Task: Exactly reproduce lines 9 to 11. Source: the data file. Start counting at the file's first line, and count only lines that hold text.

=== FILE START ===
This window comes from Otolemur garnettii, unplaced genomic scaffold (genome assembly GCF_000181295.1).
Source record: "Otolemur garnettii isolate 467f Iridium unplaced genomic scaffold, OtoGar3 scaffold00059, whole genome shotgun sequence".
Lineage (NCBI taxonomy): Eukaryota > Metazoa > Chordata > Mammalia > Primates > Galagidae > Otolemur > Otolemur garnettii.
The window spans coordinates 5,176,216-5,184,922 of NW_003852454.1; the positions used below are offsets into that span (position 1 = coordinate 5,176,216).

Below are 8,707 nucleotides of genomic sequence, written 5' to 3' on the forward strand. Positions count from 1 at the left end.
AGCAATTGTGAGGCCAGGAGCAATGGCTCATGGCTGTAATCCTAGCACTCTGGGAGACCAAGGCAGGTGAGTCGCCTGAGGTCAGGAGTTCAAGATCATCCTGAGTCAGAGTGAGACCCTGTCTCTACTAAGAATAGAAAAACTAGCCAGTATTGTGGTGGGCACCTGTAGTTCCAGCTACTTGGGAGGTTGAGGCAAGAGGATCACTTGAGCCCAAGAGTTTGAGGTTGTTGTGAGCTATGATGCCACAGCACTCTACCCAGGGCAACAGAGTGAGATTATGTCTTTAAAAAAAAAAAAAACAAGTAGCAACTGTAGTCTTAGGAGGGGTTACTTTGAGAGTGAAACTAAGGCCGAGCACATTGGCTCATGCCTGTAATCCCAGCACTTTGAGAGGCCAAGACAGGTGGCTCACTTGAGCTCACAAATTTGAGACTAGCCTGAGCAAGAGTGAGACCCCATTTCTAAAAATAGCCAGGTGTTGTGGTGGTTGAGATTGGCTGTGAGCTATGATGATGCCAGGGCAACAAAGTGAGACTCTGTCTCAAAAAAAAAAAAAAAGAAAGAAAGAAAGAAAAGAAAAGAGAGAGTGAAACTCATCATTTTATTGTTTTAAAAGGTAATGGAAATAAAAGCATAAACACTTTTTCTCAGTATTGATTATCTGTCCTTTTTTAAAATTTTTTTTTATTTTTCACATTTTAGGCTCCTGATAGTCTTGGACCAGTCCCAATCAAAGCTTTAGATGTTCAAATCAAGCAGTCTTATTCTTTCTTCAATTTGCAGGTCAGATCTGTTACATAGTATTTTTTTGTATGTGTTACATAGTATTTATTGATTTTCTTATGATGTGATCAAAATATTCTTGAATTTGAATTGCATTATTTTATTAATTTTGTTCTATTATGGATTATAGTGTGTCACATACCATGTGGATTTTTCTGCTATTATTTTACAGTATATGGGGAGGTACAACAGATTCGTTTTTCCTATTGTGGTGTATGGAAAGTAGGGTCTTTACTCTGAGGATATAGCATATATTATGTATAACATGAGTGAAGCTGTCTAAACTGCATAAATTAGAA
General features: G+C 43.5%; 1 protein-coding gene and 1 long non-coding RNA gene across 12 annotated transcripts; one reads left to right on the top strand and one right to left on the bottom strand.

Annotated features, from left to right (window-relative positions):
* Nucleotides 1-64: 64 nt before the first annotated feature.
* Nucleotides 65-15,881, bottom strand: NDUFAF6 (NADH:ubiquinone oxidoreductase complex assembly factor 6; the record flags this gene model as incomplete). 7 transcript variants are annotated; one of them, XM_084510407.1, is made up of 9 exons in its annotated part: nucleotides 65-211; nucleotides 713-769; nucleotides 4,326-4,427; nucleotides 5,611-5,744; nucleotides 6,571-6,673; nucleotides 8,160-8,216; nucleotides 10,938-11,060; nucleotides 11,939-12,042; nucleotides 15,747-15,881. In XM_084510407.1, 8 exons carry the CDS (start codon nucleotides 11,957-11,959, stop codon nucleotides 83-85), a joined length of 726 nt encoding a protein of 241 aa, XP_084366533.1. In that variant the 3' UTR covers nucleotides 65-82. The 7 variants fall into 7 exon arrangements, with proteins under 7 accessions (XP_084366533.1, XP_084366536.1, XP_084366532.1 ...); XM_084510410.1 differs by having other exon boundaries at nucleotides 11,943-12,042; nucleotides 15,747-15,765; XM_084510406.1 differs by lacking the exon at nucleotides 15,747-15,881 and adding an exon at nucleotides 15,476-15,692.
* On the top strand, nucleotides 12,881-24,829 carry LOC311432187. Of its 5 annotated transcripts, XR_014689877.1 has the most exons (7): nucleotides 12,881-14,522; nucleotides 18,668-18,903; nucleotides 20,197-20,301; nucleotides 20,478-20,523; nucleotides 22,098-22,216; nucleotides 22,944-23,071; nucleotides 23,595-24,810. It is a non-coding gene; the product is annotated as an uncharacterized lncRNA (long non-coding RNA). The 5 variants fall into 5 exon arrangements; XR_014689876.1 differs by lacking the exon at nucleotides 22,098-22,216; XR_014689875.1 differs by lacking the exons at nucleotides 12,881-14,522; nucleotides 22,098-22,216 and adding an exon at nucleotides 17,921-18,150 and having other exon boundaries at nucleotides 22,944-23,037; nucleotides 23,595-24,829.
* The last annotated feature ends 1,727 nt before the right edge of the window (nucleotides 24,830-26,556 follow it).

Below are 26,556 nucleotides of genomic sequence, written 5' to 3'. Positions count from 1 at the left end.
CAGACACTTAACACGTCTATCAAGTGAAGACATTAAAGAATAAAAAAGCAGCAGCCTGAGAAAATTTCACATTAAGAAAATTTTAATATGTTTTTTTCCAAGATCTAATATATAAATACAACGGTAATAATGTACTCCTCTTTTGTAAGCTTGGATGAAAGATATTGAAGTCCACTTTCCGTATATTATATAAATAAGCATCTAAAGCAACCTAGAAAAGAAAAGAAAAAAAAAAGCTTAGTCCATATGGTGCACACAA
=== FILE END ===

* Nucleotides 1-64: 64 nt before the first annotated feature.
* Nucleotides 65-15,881, bottom strand: NDUFAF6 (NADH:ubiquinone oxidoreductase complex assembly factor 6; the record flags this gene model as incomplete). 7 transcript variants are annotated; one of them, XM_084510407.1, is made up of 9 exons in its annotated part: nucleotides 65-211; nucleotides 713-769; nucleotides 4,326-4,427; nucleotides 5,611-5,744; nucleotides 6,571-6,673; nucleotides 8,160-8,216; nucleotides 10,938-11,060; nucleotides 11,939-12,042; nucleotides 15,747-15,881. In XM_084510407.1, 8 exons carry the CDS (start codon nucleotides 11,957-11,959, stop codon nucleotides 83-85), a joined length of 726 nt encoding a protein of 241 aa, XP_084366533.1. In that variant the 3' UTR covers nucleotides 65-82. The 7 variants fall into 7 exon arrangements, with proteins under 7 accessions (XP_084366533.1, XP_084366536.1, XP_084366532.1 ...); XM_084510410.1 differs by having other exon boundaries at nucleotides 11,943-12,042; nucleotides 15,747-15,765; XM_084510406.1 differs by lacking the exon at nucleotides 15,747-15,881 and adding an exon at nucleotides 15,476-15,692.
* On the top strand, nucleotides 12,881-24,829 carry LOC311432187. Of its 5 annotated transcripts, XR_014689877.1 has the most exons (7): nucleotides 12,881-14,522; nucleotides 18,668-18,903; nucleotides 20,197-20,301; nucleotides 20,478-20,523; nucleotides 22,098-22,216; nucleotides 22,944-23,071; nucleotides 23,595-24,810. It is a non-coding gene; the product is annotated as an uncharacterized lncRNA (long non-coding RNA). The 5 variants fall into 5 exon arrangements; XR_014689876.1 differs by lacking the exon at nucleotides 22,098-22,216; XR_014689875.1 differs by lacking the exons at nucleotides 12,881-14,522; nucleotides 22,098-22,216 and adding an exon at nucleotides 17,921-18,150 and having other exon boundaries at nucleotides 22,944-23,037; nucleotides 23,595-24,829.